Then something happened. People started to get fed up with the crossovers. They felt it was a cheap ploy to get them to buy books they ordinarily wouldn’t have just to have the complete story. They felt that the stories themselves weren’t worth it (and with junk like DC’s Genesis, who can blame them?) Frankly, I think this frustrated attitude is indirectly the reason we no longer have annuals today. The last time any major company-wide crossovers were seen was in 2001, with DC’s abysmal Joker: Last Laugh and Marvel’s “Okay-but-not-good-enough-to-justify-20-crossovers” Maximum Security.

But while I sympathize, and even agree, with those who hate crossovers because of the “gotta get ‘em all” mentality, I can’t deny that there is a certain thrill in seeing lots of characters come together against one menace. Isn’t there any common ground?

You bet there is.

Just a few weeks ago we found it in Secret War (notice the lack of pluralization) by Brian Michael Bendis. Nick Fury discovers that all of the two-bit hoods in the Marvel Universe, the ones who aren’t smart enough to program a VCR but walk around with high-tech weaponry and nuclear reactors strapped to their backs, are all being supplied by a singular source, meaning they are no longer supervillains, but instead meet the definition of terrorists. It’s such a simple, brilliant idea, and future issues, which promise Fury putting together a superhero task force to fight the ultimate evil, should be great.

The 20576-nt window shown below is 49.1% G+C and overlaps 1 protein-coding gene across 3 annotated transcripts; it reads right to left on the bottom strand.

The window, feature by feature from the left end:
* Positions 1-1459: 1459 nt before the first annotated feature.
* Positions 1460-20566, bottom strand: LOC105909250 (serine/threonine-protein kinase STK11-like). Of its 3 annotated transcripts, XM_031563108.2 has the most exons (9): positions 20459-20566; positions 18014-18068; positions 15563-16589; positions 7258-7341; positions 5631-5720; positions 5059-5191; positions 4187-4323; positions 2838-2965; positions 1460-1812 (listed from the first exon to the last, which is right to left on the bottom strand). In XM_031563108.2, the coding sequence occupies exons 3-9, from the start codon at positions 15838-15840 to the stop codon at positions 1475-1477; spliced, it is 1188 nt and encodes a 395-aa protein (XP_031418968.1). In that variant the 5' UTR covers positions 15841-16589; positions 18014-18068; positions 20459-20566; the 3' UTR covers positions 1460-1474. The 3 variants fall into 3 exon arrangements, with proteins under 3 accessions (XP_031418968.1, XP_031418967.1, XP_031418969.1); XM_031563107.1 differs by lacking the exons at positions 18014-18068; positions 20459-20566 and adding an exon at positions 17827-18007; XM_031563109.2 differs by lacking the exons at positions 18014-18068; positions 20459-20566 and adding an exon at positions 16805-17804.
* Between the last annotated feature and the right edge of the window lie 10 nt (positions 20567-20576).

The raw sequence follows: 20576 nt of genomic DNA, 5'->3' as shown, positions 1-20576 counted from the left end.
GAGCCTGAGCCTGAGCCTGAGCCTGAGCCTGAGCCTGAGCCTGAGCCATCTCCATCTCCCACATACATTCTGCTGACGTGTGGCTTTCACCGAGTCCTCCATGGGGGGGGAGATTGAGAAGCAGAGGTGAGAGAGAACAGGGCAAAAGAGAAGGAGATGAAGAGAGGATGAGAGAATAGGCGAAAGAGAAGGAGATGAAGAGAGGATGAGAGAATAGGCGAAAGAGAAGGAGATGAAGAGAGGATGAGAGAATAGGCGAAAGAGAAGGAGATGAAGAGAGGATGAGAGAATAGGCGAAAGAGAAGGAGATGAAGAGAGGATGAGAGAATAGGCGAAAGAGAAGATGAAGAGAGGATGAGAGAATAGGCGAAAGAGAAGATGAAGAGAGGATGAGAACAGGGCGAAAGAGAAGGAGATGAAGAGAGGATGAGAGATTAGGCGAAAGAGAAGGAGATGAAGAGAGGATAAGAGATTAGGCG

It’s a story that won’t have crossover “bonus chapters,” but whose implications for nearly every Marvel title are clearly evident. It’s something I can’t wait to see played out.

I’m hoping for something similar with DC’s Identity Crisis (there’s that word again) coming out this summer, a storyline about which no one seems to know anything except that someone will die and it’s somebody important enough to show Superman crying in the preview art. At CrossGen, several of their titles have come to an end with a promise of their storylines being concluded in Negation War.

Major ramifications. No cheap stunts.

The crossovers of the future, friends. Let’s hope they stay this way. (2010 note: They didn’t.)

FAVORITE OF THE WEEK: March 10, 2004

It’s not that long ago that my two favorite comics at Marvel were Avengers and Thunderbolts. Now I don’t read either title anymore, for obvious reasons. When Kurt Busiek and Fabian Nicieza, the writers that put those titles in the upper tier for me, got together for a miniseries bringing back the latter from oblivion and the former from mediocrity, I jumped at it. The first issue of Avengers/Thunderbolts was a fine start, showing us where the Thunderbolts are since we left them at the end of Nicieza’s run and why the Avengers feel a need to stand against them. Throw in fantastic artwork by Barry Kitson and you’ve got the recipe for a great comic book.

Blake M. Petit is the author of the superhero comedy novel, Other People’s Heroes, the suspense novel The Beginner and the Christmas-themed eBook A Long November. He’s also the co-host, with whoever the hell is available that week, of the 2 in 1 Showcase Podcast and the weekly audio fiction podcast Blake M. Petit’s Evercast. E-mail him at and visit him on the web at Evertime Realms. Read past columns at the Everything But Imaginary Archive Page.


Toy Stories: Haven’t I Seen You Somewhere Before?